Canes JV coach Brandon Blevins may have seen his 32-game win streak ended, but he called the 2020 season a win for everyone.
“What a great youth football season for all teams. I told our team last night, ‘Doesn’t matter if a team was 0-8 or 7-1. There’s a lot of kids out there that did not get a chance to even see a football field this year. We, on the other hand, got to practice each week and play eight games against some of the best talent in the area. That’s a W for everyone during this time we live in.”
A night of big-time plays
Obviously Graves’ 2-point conversion was the biggest play of the day, but in seven games there were a few other very memorable moments.
In the JV third-place consolation game, the J.C. Toppers Red had stopped the Cloudland Avengers on the half yard line with just seconds to go in the first half. At that point, you figure the Toppers Red are just wanting to run out the half without giving up a safety. Instead, running back Marcus Jones shocked everybody in the stadium with a 99.5-yard touchdown run.
In the Freshman championship game, Viking running back Isaac Abram set the tone with his first touchdown, breaking about five Toppers Red tackles and dragging defenders into the end zone.
There was also at least one pick six, but for the life of me I can’t remember which game it was. After seven games the brain starts to cramp.
But I do remember my favorite play of the day, which was in the Varsity championship game. Raiders quarterback Elijah Pruitt threw a laser into coverage and right into the extended hands of receiver Jeb Stewart, who caught it on a dead sprint and ran it in for a 70-yard touchdown.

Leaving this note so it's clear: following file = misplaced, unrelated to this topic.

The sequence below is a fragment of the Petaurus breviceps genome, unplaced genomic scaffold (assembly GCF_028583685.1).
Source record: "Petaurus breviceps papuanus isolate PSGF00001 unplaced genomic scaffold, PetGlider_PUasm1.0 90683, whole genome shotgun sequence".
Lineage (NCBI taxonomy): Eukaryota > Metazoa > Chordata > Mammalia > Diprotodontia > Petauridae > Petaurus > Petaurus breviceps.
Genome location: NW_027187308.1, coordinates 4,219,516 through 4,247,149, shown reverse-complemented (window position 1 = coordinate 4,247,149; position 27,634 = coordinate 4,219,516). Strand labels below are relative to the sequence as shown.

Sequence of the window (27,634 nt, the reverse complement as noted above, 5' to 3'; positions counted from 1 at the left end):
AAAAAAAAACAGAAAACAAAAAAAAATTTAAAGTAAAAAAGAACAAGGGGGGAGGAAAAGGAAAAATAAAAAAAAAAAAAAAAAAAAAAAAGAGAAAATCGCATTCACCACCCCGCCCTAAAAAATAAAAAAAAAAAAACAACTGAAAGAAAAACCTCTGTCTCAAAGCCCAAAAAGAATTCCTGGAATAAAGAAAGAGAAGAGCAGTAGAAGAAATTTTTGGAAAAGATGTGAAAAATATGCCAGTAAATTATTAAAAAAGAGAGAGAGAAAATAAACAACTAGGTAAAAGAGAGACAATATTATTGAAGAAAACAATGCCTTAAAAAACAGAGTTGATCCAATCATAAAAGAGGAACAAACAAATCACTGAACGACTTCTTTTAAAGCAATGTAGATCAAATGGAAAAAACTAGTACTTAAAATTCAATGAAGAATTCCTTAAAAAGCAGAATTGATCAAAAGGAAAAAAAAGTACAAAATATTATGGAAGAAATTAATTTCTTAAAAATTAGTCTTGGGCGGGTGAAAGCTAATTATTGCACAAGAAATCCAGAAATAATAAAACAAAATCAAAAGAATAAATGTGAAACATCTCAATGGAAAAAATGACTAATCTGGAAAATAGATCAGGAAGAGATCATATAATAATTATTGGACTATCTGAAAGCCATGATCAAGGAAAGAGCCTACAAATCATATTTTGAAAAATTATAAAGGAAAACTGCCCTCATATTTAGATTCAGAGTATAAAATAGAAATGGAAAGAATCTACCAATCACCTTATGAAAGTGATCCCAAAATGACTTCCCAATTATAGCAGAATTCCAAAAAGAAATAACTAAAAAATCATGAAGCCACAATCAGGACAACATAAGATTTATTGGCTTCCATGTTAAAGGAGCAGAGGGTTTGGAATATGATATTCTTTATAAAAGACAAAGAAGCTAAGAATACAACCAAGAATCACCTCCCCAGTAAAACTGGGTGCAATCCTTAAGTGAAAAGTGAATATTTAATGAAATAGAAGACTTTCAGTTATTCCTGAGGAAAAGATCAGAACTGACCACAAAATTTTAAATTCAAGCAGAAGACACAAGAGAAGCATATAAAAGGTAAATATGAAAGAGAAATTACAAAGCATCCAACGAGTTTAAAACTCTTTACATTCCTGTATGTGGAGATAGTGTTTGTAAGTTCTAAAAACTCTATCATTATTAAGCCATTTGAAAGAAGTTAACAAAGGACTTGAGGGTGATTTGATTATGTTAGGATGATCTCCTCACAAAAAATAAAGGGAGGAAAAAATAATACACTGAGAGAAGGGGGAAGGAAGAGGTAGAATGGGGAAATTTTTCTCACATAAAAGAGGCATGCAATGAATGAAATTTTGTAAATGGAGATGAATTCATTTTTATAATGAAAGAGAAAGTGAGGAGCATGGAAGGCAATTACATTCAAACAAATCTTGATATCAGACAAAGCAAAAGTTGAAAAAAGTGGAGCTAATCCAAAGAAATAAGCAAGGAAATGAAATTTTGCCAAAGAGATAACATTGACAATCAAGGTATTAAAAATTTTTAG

Raiders Coach Brooks said, “Elijah threw a perfect ball. It was a perfect catch just at the right moment. It was a play we hadn’t run all year that they’ve been begging me to let them run, and I let them run it.”
“They’ll remember this the rest of their lives”
This 2020 COVID-19 Fighters season wouldn’t have happened if it weren’t for a few stubborn coaches including Brooks, who “started scrambling” this summer when it was announced that youth league football was canceled in Sullivan County and across the region.
“I reached out to a couple of contacts I’d gotten out of the Watauga League, Andrew Taylor and Brandon Blevins, about possibly joining the Watauga League because they hadn’t canceled at that time,” Brooks told me this week. “Like a week later the Watauga League canceled. After it was over and everybody canceled, I just came up with a makeshift league comprised of (the Raiders along with) the Johnson City Hilltoppers, Cloudland Avengers, Elizabethton Cyclones, Elizabethton Canes, Bristol Vikings, and the Sullivan East Patriots.”
What were the biggest challenges you faced pulling off this season?
Brooks: “We had to come up with rules everyone could agree on. We had to come up with safety protocols for COVID-19. Temperature checks (for spectators and participants). COVID waivers for players to sign. Wearing your mask in the stadium. Social distancing. Using both sides of the stadium to get every one spread out instead of just one side like we typically do. Having to clean up extra. Having to clean the bathrooms about every other hour. Sanitize them.”
Why was it so important to you and the other coaches to make sure this season wasn’t canceled?
Brooks: “I wanted these kids to have some sense of stability. With everything that’s going on in the world right now with COVID, and not knowing whether or not they would be able to go back to school, see their friends, things like that, I wanted to do something to provide some sort of stability and fun and entertainment other than eating potato chips and getting better at (the video game) ‘Fortnite.’ ”
What will you remember most about this season?
Brooks: “The people and community coming together is what made this happen and seeing the excitement and smiles on the kids’ faces and seeing the tears rolling down their cheeks at the end of the games made it all worthwhile for us. In times like these, they’ll remember this the rest of their lives.”